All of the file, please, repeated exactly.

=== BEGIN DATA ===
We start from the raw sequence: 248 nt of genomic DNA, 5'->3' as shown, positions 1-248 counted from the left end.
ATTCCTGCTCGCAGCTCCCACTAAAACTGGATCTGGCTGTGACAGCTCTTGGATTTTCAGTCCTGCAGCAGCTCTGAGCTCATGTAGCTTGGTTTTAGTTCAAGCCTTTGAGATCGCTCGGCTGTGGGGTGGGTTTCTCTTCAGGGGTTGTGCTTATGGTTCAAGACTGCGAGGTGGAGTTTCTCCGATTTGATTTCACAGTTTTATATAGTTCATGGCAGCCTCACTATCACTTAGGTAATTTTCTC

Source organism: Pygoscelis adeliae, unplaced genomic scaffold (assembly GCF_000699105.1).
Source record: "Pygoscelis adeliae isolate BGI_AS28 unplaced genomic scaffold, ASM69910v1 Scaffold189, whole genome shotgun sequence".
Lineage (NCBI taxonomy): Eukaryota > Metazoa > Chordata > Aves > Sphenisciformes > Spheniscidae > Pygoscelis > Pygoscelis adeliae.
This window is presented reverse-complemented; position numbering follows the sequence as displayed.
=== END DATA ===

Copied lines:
We start from the raw sequence: 248 nt of genomic DNA, 5'->3' as shown, positions 1-248 counted from the left end.
ATTCCTGCTCGCAGCTCCCACTAAAACTGGATCTGGCTGTGACAGCTCTTGGATTTTCAGTCCTGCAGCAGCTCTGAGCTCATGTAGCTTGGTTTTAGTTCAAGCCTTTGAGATCGCTCGGCTGTGGGGTGGGTTTCTCTTCAGGGGTTGTGCTTATGGTTCAAGACTGCGAGGTGGAGTTTCTCCGATTTGATTTCACAGTTTTATATAGTTCATGGCAGCCTCACTATCACTTAGGTAATTTTCTC

Source organism: Pygoscelis adeliae, unplaced genomic scaffold (assembly GCF_000699105.1).
Source record: "Pygoscelis adeliae isolate BGI_AS28 unplaced genomic scaffold, ASM69910v1 Scaffold189, whole genome shotgun sequence".
Lineage (NCBI taxonomy): Eukaryota > Metazoa > Chordata > Aves > Sphenisciformes > Spheniscidae > Pygoscelis > Pygoscelis adeliae.
This window is presented reverse-complemented; position numbering follows the sequence as displayed.